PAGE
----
United Social Sports brings recreational athletes together to socialize and showcase their hand-eye coordination. Free agents or team-sized groups register for the organization’s casual coed leagues dedicated to traditional sports such as softball and volleyball as well as carnival games such as cornhole and skee-ball. Each league hosts 6–8 weekly matches, which culminate in a final tournament and an end-of-season party—much like youth-sports leagues, but with postgame drink specials.
Originally built in the 1760s, the 645-acre Belvedere Plantation hosts the yearly Harvest Festival each October, filling weekends with family-fun attractions ranging from pumpkin patches to hayrides. Eight acres of cornfield are sculpted into a NASA-themed maze, inspiring brave farmstronauts to venture into uncharted territory. Adrenaline pumps through the veins of onlookers observing pig races, while turbo-charged pedal tractors thrill speed seekers. A double slide stretches out to 100 feet, whisking human missiles through space and time, as amiable goats, chickens, pigs, and turkeys look on with a been-there, done-that nonchalance.
Young Chefs Academy provides a fun, safe, and motivating environment for kids to become acquainted with the art of food and food presentation. Engaging chef instructors instill lessons of kitchen etiquette and safety in youngsters growing up in a world full of laser can-openers and sharp pasta rakes, giving children a capable handle on their surroundings as they journey into the land of food. Classes educate a variety of age groups, with specially catered classes for junior line cooks, combining nutritional meals with basic food-prep skills that teach how to correctly follow a recipe to edible fruition. Senior flambéists are offered advanced classes that dig deeper into kitchen secrets and hone specific skills and techniques that expand the parameters of cooking creativity. Most classes last 90 minutes.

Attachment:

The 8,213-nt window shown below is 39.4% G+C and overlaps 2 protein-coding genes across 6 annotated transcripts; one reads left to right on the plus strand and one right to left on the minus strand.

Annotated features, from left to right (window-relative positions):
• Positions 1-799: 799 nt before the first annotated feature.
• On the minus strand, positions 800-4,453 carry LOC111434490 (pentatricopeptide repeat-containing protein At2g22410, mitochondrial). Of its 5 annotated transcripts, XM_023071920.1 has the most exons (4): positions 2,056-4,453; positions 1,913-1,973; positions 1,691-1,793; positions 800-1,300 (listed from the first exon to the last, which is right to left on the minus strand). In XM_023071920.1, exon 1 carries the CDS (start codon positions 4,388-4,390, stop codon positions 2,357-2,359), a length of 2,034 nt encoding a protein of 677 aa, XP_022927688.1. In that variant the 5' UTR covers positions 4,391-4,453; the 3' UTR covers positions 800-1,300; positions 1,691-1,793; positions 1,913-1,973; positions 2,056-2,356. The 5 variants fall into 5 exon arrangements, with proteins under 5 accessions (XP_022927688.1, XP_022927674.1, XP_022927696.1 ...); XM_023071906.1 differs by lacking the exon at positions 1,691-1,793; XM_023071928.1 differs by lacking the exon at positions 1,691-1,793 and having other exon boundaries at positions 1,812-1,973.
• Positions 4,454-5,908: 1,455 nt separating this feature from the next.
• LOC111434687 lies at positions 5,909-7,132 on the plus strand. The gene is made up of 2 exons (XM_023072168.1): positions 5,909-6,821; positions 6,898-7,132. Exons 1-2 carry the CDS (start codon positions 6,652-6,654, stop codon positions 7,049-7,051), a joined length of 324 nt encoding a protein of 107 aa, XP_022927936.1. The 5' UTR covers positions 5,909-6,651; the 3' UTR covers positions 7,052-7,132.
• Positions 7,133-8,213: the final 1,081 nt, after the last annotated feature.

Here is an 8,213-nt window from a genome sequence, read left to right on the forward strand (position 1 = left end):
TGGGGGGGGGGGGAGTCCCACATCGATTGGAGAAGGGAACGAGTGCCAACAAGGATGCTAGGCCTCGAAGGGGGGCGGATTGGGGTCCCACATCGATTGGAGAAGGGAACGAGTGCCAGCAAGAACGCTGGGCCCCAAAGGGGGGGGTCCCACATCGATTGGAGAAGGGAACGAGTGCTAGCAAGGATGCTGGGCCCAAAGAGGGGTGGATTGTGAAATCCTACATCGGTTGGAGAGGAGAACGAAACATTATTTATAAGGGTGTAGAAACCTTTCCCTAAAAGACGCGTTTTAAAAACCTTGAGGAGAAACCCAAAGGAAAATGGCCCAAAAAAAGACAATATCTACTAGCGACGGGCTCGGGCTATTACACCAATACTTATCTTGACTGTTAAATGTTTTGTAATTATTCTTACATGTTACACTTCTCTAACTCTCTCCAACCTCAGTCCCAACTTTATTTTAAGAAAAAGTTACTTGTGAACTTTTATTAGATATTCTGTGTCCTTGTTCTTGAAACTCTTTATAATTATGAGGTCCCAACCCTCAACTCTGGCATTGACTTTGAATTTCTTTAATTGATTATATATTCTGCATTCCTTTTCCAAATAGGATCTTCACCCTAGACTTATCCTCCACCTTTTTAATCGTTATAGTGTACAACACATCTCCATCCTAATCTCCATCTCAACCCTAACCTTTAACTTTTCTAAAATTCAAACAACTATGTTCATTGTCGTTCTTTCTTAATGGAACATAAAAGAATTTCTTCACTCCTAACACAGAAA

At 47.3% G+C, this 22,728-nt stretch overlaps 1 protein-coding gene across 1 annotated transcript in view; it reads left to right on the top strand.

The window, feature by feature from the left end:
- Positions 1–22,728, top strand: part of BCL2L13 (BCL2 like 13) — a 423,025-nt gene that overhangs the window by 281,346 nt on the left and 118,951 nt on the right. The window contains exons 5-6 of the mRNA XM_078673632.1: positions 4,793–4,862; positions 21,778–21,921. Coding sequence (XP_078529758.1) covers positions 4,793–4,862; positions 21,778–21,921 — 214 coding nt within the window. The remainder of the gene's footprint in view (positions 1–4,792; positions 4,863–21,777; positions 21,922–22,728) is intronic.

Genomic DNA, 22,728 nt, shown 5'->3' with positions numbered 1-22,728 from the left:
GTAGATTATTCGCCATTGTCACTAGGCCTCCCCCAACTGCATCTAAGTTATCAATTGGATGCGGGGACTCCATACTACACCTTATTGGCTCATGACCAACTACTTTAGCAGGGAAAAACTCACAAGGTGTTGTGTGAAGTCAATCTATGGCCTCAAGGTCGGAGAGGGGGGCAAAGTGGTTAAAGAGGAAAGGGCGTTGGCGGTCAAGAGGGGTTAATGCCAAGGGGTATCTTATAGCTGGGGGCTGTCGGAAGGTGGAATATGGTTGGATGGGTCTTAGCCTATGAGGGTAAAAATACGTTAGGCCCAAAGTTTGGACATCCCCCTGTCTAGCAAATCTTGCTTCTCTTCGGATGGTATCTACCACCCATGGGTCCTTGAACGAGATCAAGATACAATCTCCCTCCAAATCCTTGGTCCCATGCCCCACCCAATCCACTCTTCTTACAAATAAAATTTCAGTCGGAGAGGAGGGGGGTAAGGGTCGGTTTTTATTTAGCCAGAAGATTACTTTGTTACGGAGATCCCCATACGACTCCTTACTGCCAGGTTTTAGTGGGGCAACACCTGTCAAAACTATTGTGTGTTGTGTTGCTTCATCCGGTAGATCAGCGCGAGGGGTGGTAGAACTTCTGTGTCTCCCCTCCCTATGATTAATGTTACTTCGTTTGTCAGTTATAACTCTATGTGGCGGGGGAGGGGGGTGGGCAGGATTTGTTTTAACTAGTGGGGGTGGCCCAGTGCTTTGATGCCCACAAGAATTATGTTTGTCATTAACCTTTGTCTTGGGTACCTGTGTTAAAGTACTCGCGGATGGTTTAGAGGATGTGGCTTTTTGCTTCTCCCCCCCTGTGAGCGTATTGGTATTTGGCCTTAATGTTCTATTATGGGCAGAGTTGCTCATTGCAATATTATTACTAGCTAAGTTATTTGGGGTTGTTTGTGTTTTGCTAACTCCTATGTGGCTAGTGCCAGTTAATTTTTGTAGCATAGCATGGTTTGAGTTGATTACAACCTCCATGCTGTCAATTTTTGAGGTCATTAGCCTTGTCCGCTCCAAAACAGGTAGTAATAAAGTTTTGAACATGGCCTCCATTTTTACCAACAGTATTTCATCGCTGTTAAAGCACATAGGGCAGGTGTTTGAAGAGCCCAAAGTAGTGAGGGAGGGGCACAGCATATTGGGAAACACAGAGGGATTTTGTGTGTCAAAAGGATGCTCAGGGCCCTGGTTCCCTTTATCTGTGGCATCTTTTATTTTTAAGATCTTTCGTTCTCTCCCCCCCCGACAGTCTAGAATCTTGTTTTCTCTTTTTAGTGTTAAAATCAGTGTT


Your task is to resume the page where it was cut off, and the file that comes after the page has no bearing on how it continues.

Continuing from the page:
With 48 bowling lanes, a comedy club, and a 5,000 square-foot sports bar, Liberty Center presents plenty of space for hurling spheres and howling at comedians. Upon arrival, prospective bowlers trade in their street shoes for a pair of two-tone lace-ups, which offer ample toe protection against clumsy bowling ball dance partners. On Friday and Saturday nights, players may raise up their arms and the automatic bumpers to the live DJ music dispersing throughout the glow-in-the-dark arena. A large soda, guzzled between turns, soothes mouths tired from cheering on teammates and selfishly hiding bowling balls.